KELLY MCGOWAN: Diversifying, growing lots of different things is sometimes helpful and including lavender in that is really my goal. I want people to not be afraid of growing it, you can make pretty good money off of it. It isn't cheap to go to a lavender farm and pick lavender or buy products or essential oils, so I just want to see our farmers be successful with it.
RACHEL SCHNELLE: McGowan says the great thing about lavender is the variety both in products, from coffee to cocktails, to essential oils, and soaps to the crop itself. At first glance all the Lockwood's rows of lavenders look exactly the same, but as you get closer you realize there are differences in colors. And while their 14 varieties at the farm there more than 450 in the world.
KELLY MCGOWAN: There's actually more than that, but those are the ones that have names. So we actually don't grow from seed, because lavender cross pollinates really easily and it's hard to get the true strain. You're not necessarily going to get the same plant with the same scent or the same oil content, or the same color and so on.
RACHEL SCHNELLE: Katie's idea for a lavender farm began in 2016, and the first planting was in 2018. They planned to open a you-pick season for customers in 2020 but because of the covid-19 pandemic, this is the first year they've offered it. They began this year's season at the beginning of April and are open daily from 10am to 6pm as well as 10am to 8:30 p.m. on Fridays. Surrounded by fields of lavender with bees buzzing, and birds chirping, Katie and her husband welcome people to the lavender farm. And they say bringing people to rural Missouri was one of the reasons they started this business in the first place.
KATIE LOCKWOOD: We felt like it was a good choice for us, and would be fun to bring to the community, a fun thing to bring people out to an area that maybe of Missouri that people don't tend to visit very often. They could learn more about the battlefield nearby and see some of the historical places even in town, and just introduce people to an area they might not normally come.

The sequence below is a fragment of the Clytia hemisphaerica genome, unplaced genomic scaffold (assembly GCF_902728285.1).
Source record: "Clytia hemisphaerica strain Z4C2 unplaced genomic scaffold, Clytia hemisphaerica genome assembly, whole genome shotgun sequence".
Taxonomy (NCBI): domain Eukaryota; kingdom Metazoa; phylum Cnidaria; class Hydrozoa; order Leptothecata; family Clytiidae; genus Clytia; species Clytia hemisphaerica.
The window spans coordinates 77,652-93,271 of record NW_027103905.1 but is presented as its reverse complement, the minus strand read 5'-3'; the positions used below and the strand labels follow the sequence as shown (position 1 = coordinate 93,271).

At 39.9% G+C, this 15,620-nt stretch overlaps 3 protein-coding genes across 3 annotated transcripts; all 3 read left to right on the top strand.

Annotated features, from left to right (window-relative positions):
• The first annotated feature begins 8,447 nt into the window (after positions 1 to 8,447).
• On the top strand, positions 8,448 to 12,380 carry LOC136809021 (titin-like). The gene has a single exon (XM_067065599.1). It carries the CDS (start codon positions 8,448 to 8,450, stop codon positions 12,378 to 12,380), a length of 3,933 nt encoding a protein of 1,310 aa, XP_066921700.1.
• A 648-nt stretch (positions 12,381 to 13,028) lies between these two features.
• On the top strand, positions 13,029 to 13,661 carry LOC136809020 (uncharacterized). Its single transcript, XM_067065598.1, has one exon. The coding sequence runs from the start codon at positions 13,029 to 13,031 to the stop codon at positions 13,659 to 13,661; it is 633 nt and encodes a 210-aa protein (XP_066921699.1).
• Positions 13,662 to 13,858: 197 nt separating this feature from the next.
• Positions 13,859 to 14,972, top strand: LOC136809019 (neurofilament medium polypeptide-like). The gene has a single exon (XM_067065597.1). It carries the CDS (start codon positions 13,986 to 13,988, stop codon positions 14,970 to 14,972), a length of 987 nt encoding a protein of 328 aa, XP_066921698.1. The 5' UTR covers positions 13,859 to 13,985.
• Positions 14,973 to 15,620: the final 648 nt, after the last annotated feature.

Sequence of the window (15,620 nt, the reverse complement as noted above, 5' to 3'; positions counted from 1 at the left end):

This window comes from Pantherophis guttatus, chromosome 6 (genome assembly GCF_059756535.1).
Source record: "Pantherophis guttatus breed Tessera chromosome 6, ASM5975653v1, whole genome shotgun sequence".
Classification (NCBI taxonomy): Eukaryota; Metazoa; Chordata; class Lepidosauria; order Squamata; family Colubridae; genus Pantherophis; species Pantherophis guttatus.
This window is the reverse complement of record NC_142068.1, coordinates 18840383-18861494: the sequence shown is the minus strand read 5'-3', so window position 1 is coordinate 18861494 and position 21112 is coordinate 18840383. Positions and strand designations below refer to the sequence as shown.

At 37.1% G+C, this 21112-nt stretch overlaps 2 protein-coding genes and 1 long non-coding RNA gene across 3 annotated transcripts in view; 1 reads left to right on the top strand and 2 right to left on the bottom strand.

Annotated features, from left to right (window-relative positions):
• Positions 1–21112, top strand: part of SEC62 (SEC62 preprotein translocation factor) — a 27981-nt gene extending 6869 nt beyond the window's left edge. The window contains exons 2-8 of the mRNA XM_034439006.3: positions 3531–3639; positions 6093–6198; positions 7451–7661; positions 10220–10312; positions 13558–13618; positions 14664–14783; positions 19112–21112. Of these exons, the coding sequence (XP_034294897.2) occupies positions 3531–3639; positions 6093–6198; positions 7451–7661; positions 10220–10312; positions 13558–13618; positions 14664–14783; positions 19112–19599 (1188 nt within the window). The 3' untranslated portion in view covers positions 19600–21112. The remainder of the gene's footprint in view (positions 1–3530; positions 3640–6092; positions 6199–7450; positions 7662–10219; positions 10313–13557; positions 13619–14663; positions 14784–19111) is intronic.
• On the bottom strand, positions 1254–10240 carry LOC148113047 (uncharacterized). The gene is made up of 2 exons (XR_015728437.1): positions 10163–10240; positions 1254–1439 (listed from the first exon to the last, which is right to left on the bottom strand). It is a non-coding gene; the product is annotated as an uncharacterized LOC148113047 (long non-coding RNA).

RACHEL SCHNELLE: While their you pick season ends for the summer; Katie said their business doesn't stop there. They plan to be at the Columbia farmers market and to sell their lavender merchandise all year long. For Harvest Public Media, I'm Rachel Schnelle.
KAYTE YOUNG: Harvest Public Media is a reporting collective that covers food and farming in the Midwest. Find more at HarvestPublicMedia.org. (music)
Thank you for listening to Earth Eats, I'm Kayte Young. For most of us, the motivation for shopping at farmers' markets is to purchase local food, support local producers, and to basically know where your food comes from. Here in Bloomington we have more farmers' market opportunities than ever, and there's never a doubt that the stalls are the ones who grew the food.
Our guest this week had a different experience in Tampa Bay Florida. As the food critic for the Tampa Bay Times, Laura Reiley started wondering about some of the sourcing of the foods offered in the stalls of open-air markets, as well as the menus is some of her favorite restaurants. Laura Reiley visited the IU campus in the fall of 2018 as part of the IU food institute's speaker series, and she stopped by the Earth Eats studio to talk with producer Alex Chambers about her work.
ALEX CHAMBERS: Welcome to Earth Eats
LAURA REILEY: Thanks so much for having me
ALEX CHAMBERS: Yeah, glad to have you. I wanted to start off with the investigation into food fraud, what got you started on that and then what did you end up finding?
LAURA REILEY: So I've been thinking for a number of years that I was being lied to, and I'll tell you the small ways, the kind of like everyone (knows). Everyone all the restaurants claim this is a housemaid desert and it's like I know that dessert, I have seen that dessert come off the back of the Sysco truck. And you kind of think those type of lies are benign, they're kind of white lies in the scheme of things. But I started seeing it with the advent of kind of farm-to-table restaurants more pernicious lies that were misrepresentations of farmers' work essentially, or I suspected as much.
So I had been talking, kind of haranguing I guess, the paper for a while. I'd said a number of times that I thought, "I think there's something here."
And my editor, or my editor's editor basically said, "Reiley bring us one thing and we'll talk."